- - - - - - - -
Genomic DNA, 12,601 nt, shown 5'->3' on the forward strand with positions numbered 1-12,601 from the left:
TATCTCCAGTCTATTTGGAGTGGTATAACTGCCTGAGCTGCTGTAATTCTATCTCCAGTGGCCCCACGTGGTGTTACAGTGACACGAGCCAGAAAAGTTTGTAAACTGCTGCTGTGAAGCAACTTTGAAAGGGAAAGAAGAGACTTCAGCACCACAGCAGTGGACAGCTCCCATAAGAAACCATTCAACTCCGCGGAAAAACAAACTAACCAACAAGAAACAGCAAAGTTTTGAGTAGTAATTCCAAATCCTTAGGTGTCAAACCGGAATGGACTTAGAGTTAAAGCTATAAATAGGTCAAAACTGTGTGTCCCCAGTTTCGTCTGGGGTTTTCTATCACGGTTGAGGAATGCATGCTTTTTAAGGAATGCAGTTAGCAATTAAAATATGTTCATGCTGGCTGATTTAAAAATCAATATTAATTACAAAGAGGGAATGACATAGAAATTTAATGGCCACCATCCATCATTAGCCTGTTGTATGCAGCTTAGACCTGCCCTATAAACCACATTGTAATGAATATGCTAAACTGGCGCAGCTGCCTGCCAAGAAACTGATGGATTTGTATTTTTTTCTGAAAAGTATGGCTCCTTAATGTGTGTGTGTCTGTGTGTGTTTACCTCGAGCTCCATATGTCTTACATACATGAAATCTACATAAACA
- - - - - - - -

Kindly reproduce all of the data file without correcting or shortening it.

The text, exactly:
Genomic DNA, 12,601 nt, shown 5'->3' on the forward strand with positions numbered 1-12,601 from the left:
TATCTCCAGTCTATTTGGAGTGGTATAACTGCCTGAGCTGCTGTAATTCTATCTCCAGTGGCCCCACGTGGTGTTACAGTGACACGAGCCAGAAAAGTTTGTAAACTGCTGCTGTGAAGCAACTTTGAAAGGGAAAGAAGAGACTTCAGCACCACAGCAGTGGACAGCTCCCATAAGAAACCATTCAACTCCGCGGAAAAACAAACTAACCAACAAGAAACAGCAAAGTTTTGAGTAGTAATTCCAAATCCTTAGGTGTCAAACCGGAATGGACTTAGAGTTAAAGCTATAAATAGGTCAAAACTGTGTGTCCCCAGTTTCGTCTGGGGTTTTCTATCACGGTTGAGGAATGCATGCTTTTTAAGGAATGCAGTTAGCAATTAAAATATGTTCATGCTGGCTGATTTAAAAATCAATATTAATTACAAAGAGGGAATGACATAGAAATTTAATGGCCACCATCCATCATTAGCCTGTTGTATGCAGCTTAGACCTGCCCTATAAACCACATTGTAATGAATATGCTAAACTGGCGCAGCTGCCTGCCAAGAAACTGATGGATTTGTATTTTTTTCTGAAAAGTATGGCTCCTTAATGTGTGTGTGTCTGTGTGTGTTTACCTCGAGCTCCATATGTCTTACATACATGAAATCTACATAAACA